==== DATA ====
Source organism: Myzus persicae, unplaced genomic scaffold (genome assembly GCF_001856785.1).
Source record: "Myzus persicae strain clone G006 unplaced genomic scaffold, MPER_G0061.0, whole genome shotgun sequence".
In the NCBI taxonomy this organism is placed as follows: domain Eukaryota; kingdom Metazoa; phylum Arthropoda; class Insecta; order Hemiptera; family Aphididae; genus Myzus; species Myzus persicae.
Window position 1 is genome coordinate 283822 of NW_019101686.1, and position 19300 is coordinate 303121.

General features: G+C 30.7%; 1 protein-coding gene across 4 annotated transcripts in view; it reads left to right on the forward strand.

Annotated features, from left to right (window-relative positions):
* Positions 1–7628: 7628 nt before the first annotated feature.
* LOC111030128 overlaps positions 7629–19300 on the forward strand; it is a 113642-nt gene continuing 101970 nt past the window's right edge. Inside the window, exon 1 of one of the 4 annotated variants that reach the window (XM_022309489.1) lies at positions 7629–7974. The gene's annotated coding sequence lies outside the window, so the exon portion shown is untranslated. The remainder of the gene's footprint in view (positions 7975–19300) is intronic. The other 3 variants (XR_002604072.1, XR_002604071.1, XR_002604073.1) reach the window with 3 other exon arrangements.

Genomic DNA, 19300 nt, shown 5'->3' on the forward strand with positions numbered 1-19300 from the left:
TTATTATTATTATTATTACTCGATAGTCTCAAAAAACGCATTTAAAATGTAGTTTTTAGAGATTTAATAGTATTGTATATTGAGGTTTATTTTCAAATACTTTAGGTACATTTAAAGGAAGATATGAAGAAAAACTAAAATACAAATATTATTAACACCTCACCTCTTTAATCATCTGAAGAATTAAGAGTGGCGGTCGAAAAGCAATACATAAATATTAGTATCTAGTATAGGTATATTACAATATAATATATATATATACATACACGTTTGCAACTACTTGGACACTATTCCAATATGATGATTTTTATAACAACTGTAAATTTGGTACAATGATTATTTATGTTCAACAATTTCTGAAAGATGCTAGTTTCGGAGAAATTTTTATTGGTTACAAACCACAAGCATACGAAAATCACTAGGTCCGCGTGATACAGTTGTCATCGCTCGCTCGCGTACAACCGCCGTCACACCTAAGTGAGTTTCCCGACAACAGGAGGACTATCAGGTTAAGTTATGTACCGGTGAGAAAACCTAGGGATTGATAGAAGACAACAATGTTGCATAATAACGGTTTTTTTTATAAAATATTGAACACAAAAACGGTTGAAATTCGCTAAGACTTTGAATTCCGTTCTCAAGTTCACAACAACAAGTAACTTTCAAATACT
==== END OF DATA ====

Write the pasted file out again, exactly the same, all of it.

Source organism: Myzus persicae, unplaced genomic scaffold (genome assembly GCF_001856785.1).
Source record: "Myzus persicae strain clone G006 unplaced genomic scaffold, MPER_G0061.0, whole genome shotgun sequence".
In the NCBI taxonomy this organism is placed as follows: domain Eukaryota; kingdom Metazoa; phylum Arthropoda; class Insecta; order Hemiptera; family Aphididae; genus Myzus; species Myzus persicae.
Window position 1 is genome coordinate 283822 of NW_019101686.1, and position 19300 is coordinate 303121.

General features: G+C 30.7%; 1 protein-coding gene across 4 annotated transcripts in view; it reads left to right on the forward strand.

Annotated features, from left to right (window-relative positions):
* Positions 1–7628: 7628 nt before the first annotated feature.
* LOC111030128 overlaps positions 7629–19300 on the forward strand; it is a 113642-nt gene continuing 101970 nt past the window's right edge. Inside the window, exon 1 of one of the 4 annotated variants that reach the window (XM_022309489.1) lies at positions 7629–7974. The gene's annotated coding sequence lies outside the window, so the exon portion shown is untranslated. The remainder of the gene's footprint in view (positions 7975–19300) is intronic. The other 3 variants (XR_002604072.1, XR_002604071.1, XR_002604073.1) reach the window with 3 other exon arrangements.

Genomic DNA, 19300 nt, shown 5'->3' on the forward strand with positions numbered 1-19300 from the left:
TTATTATTATTATTATTACTCGATAGTCTCAAAAAACGCATTTAAAATGTAGTTTTTAGAGATTTAATAGTATTGTATATTGAGGTTTATTTTCAAATACTTTAGGTACATTTAAAGGAAGATATGAAGAAAAACTAAAATACAAATATTATTAACACCTCACCTCTTTAATCATCTGAAGAATTAAGAGTGGCGGTCGAAAAGCAATACATAAATATTAGTATCTAGTATAGGTATATTACAATATAATATATATATATACATACACGTTTGCAACTACTTGGACACTATTCCAATATGATGATTTTTATAACAACTGTAAATTTGGTACAATGATTATTTATGTTCAACAATTTCTGAAAGATGCTAGTTTCGGAGAAATTTTTATTGGTTACAAACCACAAGCATACGAAAATCACTAGGTCCGCGTGATACAGTTGTCATCGCTCGCTCGCGTACAACCGCCGTCACACCTAAGTGAGTTTCCCGACAACAGGAGGACTATCAGGTTAAGTTATGTACCGGTGAGAAAACCTAGGGATTGATAGAAGACAACAATGTTGCATAATAACGGTTTTTTTTATAAAATATTGAACACAAAAACGGTTGAAATTCGCTAAGACTTTGAATTCCGTTCTCAAGTTCACAACAACAAGTAACTTTCAAATACT